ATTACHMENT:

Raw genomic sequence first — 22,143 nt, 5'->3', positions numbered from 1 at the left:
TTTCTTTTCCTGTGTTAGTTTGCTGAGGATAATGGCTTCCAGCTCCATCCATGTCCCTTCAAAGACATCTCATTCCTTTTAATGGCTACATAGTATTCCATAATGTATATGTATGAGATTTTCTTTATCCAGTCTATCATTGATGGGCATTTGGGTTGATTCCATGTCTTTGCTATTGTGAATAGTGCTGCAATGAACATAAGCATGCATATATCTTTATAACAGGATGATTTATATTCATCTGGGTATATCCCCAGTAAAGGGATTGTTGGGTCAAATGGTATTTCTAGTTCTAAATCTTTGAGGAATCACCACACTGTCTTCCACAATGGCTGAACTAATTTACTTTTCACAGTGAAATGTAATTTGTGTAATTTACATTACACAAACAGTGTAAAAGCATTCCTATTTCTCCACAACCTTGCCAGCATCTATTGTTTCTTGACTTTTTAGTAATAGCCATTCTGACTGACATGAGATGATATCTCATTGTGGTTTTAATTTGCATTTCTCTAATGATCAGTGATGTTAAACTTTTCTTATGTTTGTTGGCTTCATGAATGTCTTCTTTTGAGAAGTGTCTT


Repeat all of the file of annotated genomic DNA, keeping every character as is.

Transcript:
Raw genomic sequence first — 22,143 nt, 5'->3', positions numbered from 1 at the left:
TTTCTTTTCCTGTGTTAGTTTGCTGAGGATAATGGCTTCCAGCTCCATCCATGTCCCTTCAAAGACATCTCATTCCTTTTAATGGCTACATAGTATTCCATAATGTATATGTATGAGATTTTCTTTATCCAGTCTATCATTGATGGGCATTTGGGTTGATTCCATGTCTTTGCTATTGTGAATAGTGCTGCAATGAACATAAGCATGCATATATCTTTATAACAGGATGATTTATATTCATCTGGGTATATCCCCAGTAAAGGGATTGTTGGGTCAAATGGTATTTCTAGTTCTAAATCTTTGAGGAATCACCACACTGTCTTCCACAATGGCTGAACTAATTTACTTTTCACAGTGAAATGTAATTTGTGTAATTTACATTACACAAACAGTGTAAAAGCATTCCTATTTCTCCACAACCTTGCCAGCATCTATTGTTTCTTGACTTTTTAGTAATAGCCATTCTGACTGACATGAGATGATATCTCATTGTGGTTTTAATTTGCATTTCTCTAATGATCAGTGATGTTAAACTTTTCTTATGTTTGTTGGCTTCATGAATGTCTTCTTTTGAGAAGTGTCTT